Leave Me Alone

This column bugged me:  Lisa De Pasquale: Conservatives’ Culture Bubble

Here’s a ground breaking conservative article from a seasoned conservative commentator exposing, for the first time ever, the uniquely conservative disease of culture-hating.  Symptoms include preferring movies that, let’s face it, Don’t Measure Up, not watching some of the sophisticated TV programs allegedly enjoyed by all un-conservative peoples of the world and an inability to “join in” and discuss said programs at the water cooler because, because you know what?  If you did watch those programs you could find the inescapable conservative messages that even liberal Hollywood can’t really hide and you could direct your water cooler friends to those messages which they would then have to think about due to the irresistible influence of art and media and instead of being a Philistine snob in your revolting little Ozzie and Harriet culture bubble you could be an effective culture warrior!  Then we would win.

I had a bad reaction.

First of all we don’t have water coolers in the office where I work and frankly I’m sick of the stereotype.  While I hope that comment made you smile I think it actually may speak to the cluelessness of insulated commentators whose deadline-focused tunnel vision gives them license to take all kinds of short cuts and resort to all kinds of assumptions.  I’ve had a broad range of jobs.  Few have included water coolers but all have included culturally aware conservatives in the real-life mix of personnel.  Most have mastered the elementary social skills necessary for co-existence with dissimilar beings.  Nothing good comes of self-identifying as some freakish group of hopelessly outnumbered outsiders and then castigating some of us for not mixing well.   Isn’t that exactly the kind of balkanization we love to hang around the left’s neck?  Just cut it out and be a regular person, ok?

Second of all shaming people into adopting the appropriate personal taste strikes me as kind of, oh, I don’t know the exact opposite of everything conservatism stands for.  If you like Kirk Cameron and/or persist in your obstinate refusal to appreciate Breaking Bad you’re failing the revolution, comrade.  If that logic makes sense to you you’re on the wrong side.  Guess what?  I watch what I like.  I don’t watch what I don’t like.  It’s a pretty simple formula.  Here’s another hint.  I personally know a number of liberal people with viewing preferences similar to my own.  I’m not sure but I think one’s personal political outlook might not be the controlling force over all preferences, decisions and actions.  I’m still working on this theory.  I’ll keep you posted.

And another thing.  Politicizing art makes me nuts.  Put down Orwell’s essay about all literature being propaganda, please, at least until you understand it properly.  Art is an organic production which cannot help but display the characteristics of the soil from which it springs.  In that sense it always gives itself away.  It could be that a good “liberal” artist who deals compellingly with themes of morality, ethics, personal integrity, etc. isn’t “better at conveying our message.”  (Our message.  Wow.)  Maybe he, she or it just has a craftsman’s grasp of elements and themes which have been moving human spirits since before Euripides.  Maybe it’s the story that’s intriguing rather than the oblique influence on demographics and voting patterns.  Maybe there isn’t one single thought in the artist’s head about influencing opinions, “planting seeds” or changing the world.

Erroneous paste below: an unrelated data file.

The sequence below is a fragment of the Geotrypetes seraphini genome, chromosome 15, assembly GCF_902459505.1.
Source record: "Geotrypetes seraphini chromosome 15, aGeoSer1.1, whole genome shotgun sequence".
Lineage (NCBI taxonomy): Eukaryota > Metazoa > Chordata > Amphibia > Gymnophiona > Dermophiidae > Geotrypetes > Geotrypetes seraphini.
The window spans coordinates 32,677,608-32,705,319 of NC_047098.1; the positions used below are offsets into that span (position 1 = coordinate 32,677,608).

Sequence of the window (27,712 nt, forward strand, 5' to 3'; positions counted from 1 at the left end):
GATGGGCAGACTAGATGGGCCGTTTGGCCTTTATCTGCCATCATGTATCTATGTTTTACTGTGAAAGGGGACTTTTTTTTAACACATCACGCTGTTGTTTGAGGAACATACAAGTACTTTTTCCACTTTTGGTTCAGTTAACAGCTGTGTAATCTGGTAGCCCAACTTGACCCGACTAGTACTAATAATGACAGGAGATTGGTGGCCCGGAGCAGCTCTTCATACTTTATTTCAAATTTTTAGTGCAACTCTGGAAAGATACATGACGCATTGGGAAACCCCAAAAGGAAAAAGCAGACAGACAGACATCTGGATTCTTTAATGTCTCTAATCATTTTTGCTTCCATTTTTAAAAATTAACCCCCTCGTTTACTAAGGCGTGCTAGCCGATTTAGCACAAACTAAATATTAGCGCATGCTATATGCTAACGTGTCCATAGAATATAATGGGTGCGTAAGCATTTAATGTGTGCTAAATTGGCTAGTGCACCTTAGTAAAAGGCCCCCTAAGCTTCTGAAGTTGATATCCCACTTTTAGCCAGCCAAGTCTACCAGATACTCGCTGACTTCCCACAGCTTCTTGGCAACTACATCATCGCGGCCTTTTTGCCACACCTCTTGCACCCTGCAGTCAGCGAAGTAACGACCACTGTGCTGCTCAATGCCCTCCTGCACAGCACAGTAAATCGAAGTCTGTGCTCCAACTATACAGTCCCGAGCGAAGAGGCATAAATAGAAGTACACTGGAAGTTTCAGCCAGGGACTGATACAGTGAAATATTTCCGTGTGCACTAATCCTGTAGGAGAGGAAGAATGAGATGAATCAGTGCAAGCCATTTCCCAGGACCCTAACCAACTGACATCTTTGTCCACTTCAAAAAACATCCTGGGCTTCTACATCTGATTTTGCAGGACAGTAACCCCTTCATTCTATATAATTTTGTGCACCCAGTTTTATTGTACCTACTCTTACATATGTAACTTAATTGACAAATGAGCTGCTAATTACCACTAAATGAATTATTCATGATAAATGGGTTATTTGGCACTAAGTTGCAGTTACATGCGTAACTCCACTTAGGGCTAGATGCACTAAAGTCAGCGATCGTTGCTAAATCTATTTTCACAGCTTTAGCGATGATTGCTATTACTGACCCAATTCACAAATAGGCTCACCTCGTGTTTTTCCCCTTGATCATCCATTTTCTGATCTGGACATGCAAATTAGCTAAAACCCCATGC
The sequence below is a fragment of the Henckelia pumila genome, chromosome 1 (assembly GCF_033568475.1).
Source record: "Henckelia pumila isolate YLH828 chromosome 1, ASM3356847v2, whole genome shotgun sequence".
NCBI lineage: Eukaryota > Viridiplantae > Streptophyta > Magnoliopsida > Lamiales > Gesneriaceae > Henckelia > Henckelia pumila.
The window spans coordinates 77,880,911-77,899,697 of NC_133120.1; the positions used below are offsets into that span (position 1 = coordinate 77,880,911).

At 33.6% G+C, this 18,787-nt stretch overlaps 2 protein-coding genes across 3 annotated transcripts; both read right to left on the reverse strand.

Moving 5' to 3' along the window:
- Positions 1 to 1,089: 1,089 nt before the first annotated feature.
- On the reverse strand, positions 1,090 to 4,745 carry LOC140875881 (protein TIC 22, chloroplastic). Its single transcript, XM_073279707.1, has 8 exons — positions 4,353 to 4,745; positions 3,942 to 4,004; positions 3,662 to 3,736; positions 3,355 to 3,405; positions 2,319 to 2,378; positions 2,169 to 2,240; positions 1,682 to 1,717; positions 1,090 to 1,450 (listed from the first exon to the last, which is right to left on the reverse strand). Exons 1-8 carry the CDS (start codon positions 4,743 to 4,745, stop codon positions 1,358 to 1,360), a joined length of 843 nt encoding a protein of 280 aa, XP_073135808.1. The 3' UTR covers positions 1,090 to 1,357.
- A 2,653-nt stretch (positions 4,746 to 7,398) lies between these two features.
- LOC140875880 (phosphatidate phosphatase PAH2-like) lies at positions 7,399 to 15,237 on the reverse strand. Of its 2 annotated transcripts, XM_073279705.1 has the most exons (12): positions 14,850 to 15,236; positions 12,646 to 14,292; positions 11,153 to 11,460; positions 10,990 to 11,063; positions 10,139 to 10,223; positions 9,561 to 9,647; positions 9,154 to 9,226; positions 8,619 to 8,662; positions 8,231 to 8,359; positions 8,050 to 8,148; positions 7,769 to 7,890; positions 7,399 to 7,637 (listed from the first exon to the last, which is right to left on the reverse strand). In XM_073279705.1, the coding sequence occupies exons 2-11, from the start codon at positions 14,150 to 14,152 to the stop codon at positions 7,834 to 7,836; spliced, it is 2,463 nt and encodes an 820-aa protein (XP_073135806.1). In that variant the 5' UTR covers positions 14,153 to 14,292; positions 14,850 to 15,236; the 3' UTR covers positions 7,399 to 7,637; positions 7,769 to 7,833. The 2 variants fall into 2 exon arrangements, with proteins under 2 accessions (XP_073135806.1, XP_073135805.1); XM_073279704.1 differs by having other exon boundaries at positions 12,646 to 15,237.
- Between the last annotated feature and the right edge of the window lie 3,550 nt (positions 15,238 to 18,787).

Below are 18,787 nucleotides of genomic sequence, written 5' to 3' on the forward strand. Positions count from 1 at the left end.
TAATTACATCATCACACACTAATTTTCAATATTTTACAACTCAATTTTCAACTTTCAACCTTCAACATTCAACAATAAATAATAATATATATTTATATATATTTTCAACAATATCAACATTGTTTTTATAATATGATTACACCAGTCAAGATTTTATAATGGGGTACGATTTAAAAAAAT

Art is only effective when it moves people.  It loses all potency when it seeks to manipulate.  If reducing artistic expression to a means of persuasion isn’t the definition of manipulation then I guess I’d better go back to school.

Now if you want to criticize the artistry of various “conservative” productions I’m right there with you.  Let’s spend a week’s salary on fair trade lattes and pass a pleasant afternoon deconstructing repetitive formulas, predictable catharsis and chiseled-in-stone conclusions.  Fish in a barrel.  I don’t know how people sit through some of these things.

But they do.  Sometimes they’re moved by them.  Sometimes they hear a language that never gets spoken anywhere else, least of all in the sophisticated, “seed planting” depths of the finest productions slick old Hollywood has to offer.  Sometimes the “church basement” productions and “heavy handed” movies are honest expressions of genuine conviction. “Measuring up,” while nice, isn’t the paramount consideration.  They’re generally not the water I choose to swim in but it’s wrong for me to chase people out of the pool.  It’s wrong to look down on people, which is exactly what we do every time we tell them to get out of their comfort zone or their culture bubble or whatever else we’re sticking our noses into.

There is a market that keeps us supplied with options.  There are artists of every ideological persuasion streaming their work into that market through Hollywood, network television, independent outlets and loads of internet access.  Maybe habit drives most culture consumers to relatively few high profile sources and maybe conservative artists could target those sources and push a little harder to be a more effective presence.  Maybe if some of us ventured into unfamiliar cultural territory we’d find unsuspected riches.   Fine and dandy.

But enough with the cultural training wheels already.  We’re all adults here.  We really can make our own decisions.  Don’t tell us what we have to like.  It’s not polite.  It’s not respectful.

It’s not conservative.

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